AUBURN, Ala. (EETV) - In light of World Mental Health Day, on October 10th, Dustin Johnson, a licensed psychologist and assistant director for outreach at Auburn University’s Student Counseling & Psychological Services (SCPS), offered tips to students regarding mental health as a priority teetering over the mid-semester mark.
Although 1 in 3 people are living with diagnosable mental health conditions, everyone experiences a disruption from time to time. Due to this, Benjamin Franklin’s words ring truer than ever, “an ounce of prevention is worth a pound in cure.” It’s okay to ask for help if you need it, whatever that outreach means for you… may it be extending out a loved one/ friend confidant, or seeking out professional services, such as Student Counseling & Psychological Services (SCPS) at Auburn University. A big struggle for students, approaching peak workload point during the term, is striking a healthy balance between productivity and relaxation. Johnson discusses advice for developing a healthy plan of approach, one which integrates physical activity and socializing friends into a rigorous academic schedule.
Healthy stress, or eustress, can be effective. In fact, it’s proven to contribute to both improved alertness and academic performance. However, it’s important to take note of when eustress leans into the category of unhealthy, or non-confronted stress. To prevent stress from turning detrimental, students must cling to the perception that they have management over their lives, whether or not they actually have control of the situations they are confronted with. A great way to manage stress is for students to efficiently use their study time so that they can also meet their non-academic needs, which are crucial domains of functioning: social life, physical health, and proper sleep and nutrition. When stressful times hit, self-care often gets pushed to the wayside. Yet, ironically it’s times like these where self-care is most critical. Planning breaks, and relaxation, is never a waste of time. In fact, doing so can be extremely helpful since the mind works more efficiently when it’s rejuvenated.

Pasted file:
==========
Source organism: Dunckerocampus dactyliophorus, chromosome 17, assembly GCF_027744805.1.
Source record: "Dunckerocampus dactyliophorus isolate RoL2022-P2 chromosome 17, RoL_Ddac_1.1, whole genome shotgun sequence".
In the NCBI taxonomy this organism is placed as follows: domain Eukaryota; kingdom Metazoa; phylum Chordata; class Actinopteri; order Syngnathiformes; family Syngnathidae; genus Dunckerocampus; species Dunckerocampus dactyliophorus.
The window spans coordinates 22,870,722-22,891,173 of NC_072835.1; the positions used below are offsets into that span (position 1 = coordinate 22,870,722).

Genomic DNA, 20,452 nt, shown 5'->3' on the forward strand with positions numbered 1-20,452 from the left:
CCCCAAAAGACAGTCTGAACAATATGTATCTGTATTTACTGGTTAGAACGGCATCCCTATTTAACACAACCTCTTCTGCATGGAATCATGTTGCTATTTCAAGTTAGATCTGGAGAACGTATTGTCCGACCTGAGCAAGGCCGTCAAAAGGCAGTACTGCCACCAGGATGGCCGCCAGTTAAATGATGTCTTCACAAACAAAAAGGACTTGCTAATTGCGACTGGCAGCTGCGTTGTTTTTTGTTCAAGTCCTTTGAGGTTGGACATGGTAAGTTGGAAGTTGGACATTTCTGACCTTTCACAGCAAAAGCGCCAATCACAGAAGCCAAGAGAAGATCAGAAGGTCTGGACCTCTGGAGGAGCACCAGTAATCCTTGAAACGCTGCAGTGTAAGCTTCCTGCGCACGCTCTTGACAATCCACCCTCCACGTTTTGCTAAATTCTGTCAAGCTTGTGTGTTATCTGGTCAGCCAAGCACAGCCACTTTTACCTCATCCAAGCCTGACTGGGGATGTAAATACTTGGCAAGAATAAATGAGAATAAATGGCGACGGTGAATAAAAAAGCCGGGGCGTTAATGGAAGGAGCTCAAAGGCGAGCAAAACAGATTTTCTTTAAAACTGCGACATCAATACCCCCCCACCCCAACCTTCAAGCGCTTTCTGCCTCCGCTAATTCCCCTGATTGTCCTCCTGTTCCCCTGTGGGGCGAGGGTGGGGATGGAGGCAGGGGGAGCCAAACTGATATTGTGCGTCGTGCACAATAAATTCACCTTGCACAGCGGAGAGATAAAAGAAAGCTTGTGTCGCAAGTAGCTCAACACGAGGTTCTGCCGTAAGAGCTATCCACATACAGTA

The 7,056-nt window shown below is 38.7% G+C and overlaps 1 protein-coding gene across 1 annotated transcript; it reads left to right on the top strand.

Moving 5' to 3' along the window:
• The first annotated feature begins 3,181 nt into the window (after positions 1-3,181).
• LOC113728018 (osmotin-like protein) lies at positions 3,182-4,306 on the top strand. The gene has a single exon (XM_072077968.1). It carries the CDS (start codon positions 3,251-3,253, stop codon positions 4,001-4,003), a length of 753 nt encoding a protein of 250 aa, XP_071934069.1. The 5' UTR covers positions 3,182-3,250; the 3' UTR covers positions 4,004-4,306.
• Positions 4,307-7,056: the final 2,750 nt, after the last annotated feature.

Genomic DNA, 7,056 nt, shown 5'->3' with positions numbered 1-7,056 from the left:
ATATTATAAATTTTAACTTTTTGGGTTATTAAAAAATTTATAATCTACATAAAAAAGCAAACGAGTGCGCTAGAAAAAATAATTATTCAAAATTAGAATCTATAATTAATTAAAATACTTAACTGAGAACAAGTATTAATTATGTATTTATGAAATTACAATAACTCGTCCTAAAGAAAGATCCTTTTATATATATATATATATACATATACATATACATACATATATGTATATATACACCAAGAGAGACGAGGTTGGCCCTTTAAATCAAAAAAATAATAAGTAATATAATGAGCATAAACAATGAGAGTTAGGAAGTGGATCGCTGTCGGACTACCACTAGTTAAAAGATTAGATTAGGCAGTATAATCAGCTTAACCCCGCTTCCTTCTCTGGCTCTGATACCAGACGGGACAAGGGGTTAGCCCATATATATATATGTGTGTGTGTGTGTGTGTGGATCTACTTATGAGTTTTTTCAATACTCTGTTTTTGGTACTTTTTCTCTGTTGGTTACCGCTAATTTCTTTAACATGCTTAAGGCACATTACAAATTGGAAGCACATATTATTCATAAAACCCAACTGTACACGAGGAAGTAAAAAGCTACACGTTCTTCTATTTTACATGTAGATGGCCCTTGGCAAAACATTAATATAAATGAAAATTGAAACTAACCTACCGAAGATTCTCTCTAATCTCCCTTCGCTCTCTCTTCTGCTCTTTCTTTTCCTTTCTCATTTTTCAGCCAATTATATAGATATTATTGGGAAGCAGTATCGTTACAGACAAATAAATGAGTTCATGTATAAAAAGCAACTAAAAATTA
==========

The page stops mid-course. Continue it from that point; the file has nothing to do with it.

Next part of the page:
Recently, athletes have played a significant role in breaking the stigma associated with mental health. For instance, Naomi Osaka and Simone Biles are two big names that have played a role in replacing these stigmas with a more productive dialogue. Dustin Johnson insightfully points out that, “although most of us in the Auburn Family are not performing in front of millions of people watching them in-person or on television, all of us are performing every day.” When constructive dialogue, pertaining to mental health, becomes the new norm it helps us all relate to each other and eliminate the shame that comes with seeking help.
Joeleen Cooper-Bhatia, a licensed psychologist and associate director of SCPS, suggests group therapy. She finds this offered service to be a useful tool in showing students that they are not alone, and that everyone is required to jump over mental health hurdles at times. Group therapy is an excellent resource and can be especially of help for students seeking feedback from their peers who are fighting similar battles. SCPS offers a number of different topic-specific and general groups therapy programs.
There are several resources for members of the Auburn Family to lean upon in pursuit of maintaining positive mental health. Both undergraduate and graduate students can visit the SCPS website, or call (334)844-5123, for more information regarding individual or group counseling, at no charge. There is also a 24/7 on-call phone service. Another option for students is to come in person and visit the Haley Center office, or the Auburn Medical Clinic location, during hours of occupation to immediately be seen.
Apart from SCPS, ‘A Sound Mind’ is a campus-wide initiative which promotes mental wellness. Health Promotion & Wellness Services and Safe Harbor are two additional services which offer assistance for substance use and sexual assault related concerns.
It is much easier to prevent a mental health disruption from overwhelming you than to recover from having been overwhelmed by one. The Auburn Family is one that looks after one another, and that includes emphasizing the importance of maintaining positive mental health management practices.